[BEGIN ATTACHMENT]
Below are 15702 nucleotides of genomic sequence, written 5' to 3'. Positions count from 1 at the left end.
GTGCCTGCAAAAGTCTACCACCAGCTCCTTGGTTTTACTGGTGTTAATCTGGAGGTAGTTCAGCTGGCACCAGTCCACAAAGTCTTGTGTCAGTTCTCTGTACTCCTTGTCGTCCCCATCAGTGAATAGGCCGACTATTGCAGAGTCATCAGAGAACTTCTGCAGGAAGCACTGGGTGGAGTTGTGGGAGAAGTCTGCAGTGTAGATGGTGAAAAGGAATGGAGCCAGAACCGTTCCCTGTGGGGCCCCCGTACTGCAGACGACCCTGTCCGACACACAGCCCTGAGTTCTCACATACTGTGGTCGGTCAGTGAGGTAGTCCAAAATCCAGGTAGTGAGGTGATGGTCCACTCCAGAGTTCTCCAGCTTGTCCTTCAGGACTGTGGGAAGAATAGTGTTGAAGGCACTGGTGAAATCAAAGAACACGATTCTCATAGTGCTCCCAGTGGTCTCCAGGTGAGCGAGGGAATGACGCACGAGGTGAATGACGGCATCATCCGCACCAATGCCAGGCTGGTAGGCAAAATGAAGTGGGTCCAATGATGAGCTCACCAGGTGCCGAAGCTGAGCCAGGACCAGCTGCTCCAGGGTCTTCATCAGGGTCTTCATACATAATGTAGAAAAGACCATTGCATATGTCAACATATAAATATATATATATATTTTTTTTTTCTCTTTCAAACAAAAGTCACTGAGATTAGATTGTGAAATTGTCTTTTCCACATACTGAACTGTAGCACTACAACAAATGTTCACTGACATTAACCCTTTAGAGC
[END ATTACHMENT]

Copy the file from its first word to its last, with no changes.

Below are 15702 nucleotides of genomic sequence, written 5' to 3'. Positions count from 1 at the left end.
GTGCCTGCAAAAGTCTACCACCAGCTCCTTGGTTTTACTGGTGTTAATCTGGAGGTAGTTCAGCTGGCACCAGTCCACAAAGTCTTGTGTCAGTTCTCTGTACTCCTTGTCGTCCCCATCAGTGAATAGGCCGACTATTGCAGAGTCATCAGAGAACTTCTGCAGGAAGCACTGGGTGGAGTTGTGGGAGAAGTCTGCAGTGTAGATGGTGAAAAGGAATGGAGCCAGAACCGTTCCCTGTGGGGCCCCCGTACTGCAGACGACCCTGTCCGACACACAGCCCTGAGTTCTCACATACTGTGGTCGGTCAGTGAGGTAGTCCAAAATCCAGGTAGTGAGGTGATGGTCCACTCCAGAGTTCTCCAGCTTGTCCTTCAGGACTGTGGGAAGAATAGTGTTGAAGGCACTGGTGAAATCAAAGAACACGATTCTCATAGTGCTCCCAGTGGTCTCCAGGTGAGCGAGGGAATGACGCACGAGGTGAATGACGGCATCATCCGCACCAATGCCAGGCTGGTAGGCAAAATGAAGTGGGTCCAATGATGAGCTCACCAGGTGCCGAAGCTGAGCCAGGACCAGCTGCTCCAGGGTCTTCATCAGGGTCTTCATACATAATGTAGAAAAGACCATTGCATATGTCAACATATAAATATATATATATATTTTTTTTTTCTCTTTCAAACAAAAGTCACTGAGATTAGATTGTGAAATTGTCTTTTCCACATACTGAACTGTAGCACTACAACAAATGTTCACTGACATTAACCCTTTAGAGC